Twitter grows up in aftermath of Haiti earthquake
According to the Nielsen Company, Twitter has taken the lead as a distribution hub for information about the disaster.
In the wake of the devastating 7.0 earthquake in Haiti, Twitter has been serving as a major hub of information, the Nielsen Company reports. Nielsen refers to preliminary analysis of data indicating that Twitter posts are the leading source of discussion about the quake, followed by online video, blogs, and other social media.
Although most online consumers still rely on traditional media for coverage of the quake, they are apparently turning to Twitter to share information, react to the situation, and rally support. Sysomos, an analytics firm in Toronto, estimated that nearly 150,000 posts containing both “Haiti” and “Red Cross” were sent through Twitter since the quake. The Twitter account for the Red Cross, which on average had been adding roughly 50-100 followers a day before the Haiti quake, has gained more than 10,000 followers since.
Combined with tapping into the large mobile universe of text messages (136.6 million subscribers sent and received text messages in Q3 2009), many aid and relief organizations have begun using Twitter to spread the word and gather donations, augmenting their other channels. As online conversations around the Red Cross’s 90999 text campaign ("Text HAITI to 90999 to donate $10 to @RedCross relief") efforts grew, the Red Cross tweeted Friday morning that donations exceeded $8 million.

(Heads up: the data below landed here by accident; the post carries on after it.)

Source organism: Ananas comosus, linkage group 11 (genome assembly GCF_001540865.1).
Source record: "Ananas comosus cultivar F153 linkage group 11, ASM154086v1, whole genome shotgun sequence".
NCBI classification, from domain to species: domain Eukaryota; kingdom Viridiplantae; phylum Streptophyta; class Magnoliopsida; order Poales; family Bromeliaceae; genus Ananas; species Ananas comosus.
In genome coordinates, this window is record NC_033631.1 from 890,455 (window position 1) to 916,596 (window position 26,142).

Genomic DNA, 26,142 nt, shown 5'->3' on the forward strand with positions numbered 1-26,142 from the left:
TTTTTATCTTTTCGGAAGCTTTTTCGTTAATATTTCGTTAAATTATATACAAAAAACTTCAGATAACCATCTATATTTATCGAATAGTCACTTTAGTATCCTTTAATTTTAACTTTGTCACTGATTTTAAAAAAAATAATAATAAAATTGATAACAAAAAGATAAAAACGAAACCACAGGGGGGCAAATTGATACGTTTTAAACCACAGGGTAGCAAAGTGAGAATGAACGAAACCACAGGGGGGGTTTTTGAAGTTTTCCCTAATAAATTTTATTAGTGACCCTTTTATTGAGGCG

But Twitter’s growing power comes with new responsibilities. In the aftermath of the disaster, some people used the microblogging service to spread rumors and falsehoods--such as that UPS would be willing to ship any package under 50 pounds to Haiti (UPS debunked that myth). Twitter was also aflutter with news that several airlines would take medical personnel to Haiti free of charge to help with earthquake relief (American Airlines and JetBlue representatives said this was not the case). The FBI warns Internet users who receive requests for charitable donations on behalf of earthquake victims to "apply a critical eye and do their due diligence" before responding. "Past tragedies and natural disasters have prompted individuals with criminal intent to solicit contributions purportedly for a charitable organization and/or a good cause."
What all this shows is that Twitter is not like Facebook (as much as Facebook is trying hard to be more like Twitter). Relationships are not reciprocal, and they’re not based on trust but on authority--a currency that is easier to fake. Twitter is much more like a 21st century CNN, a broadcasting-cum-narrowcasting network, and as such prone to propaganda and misinformation.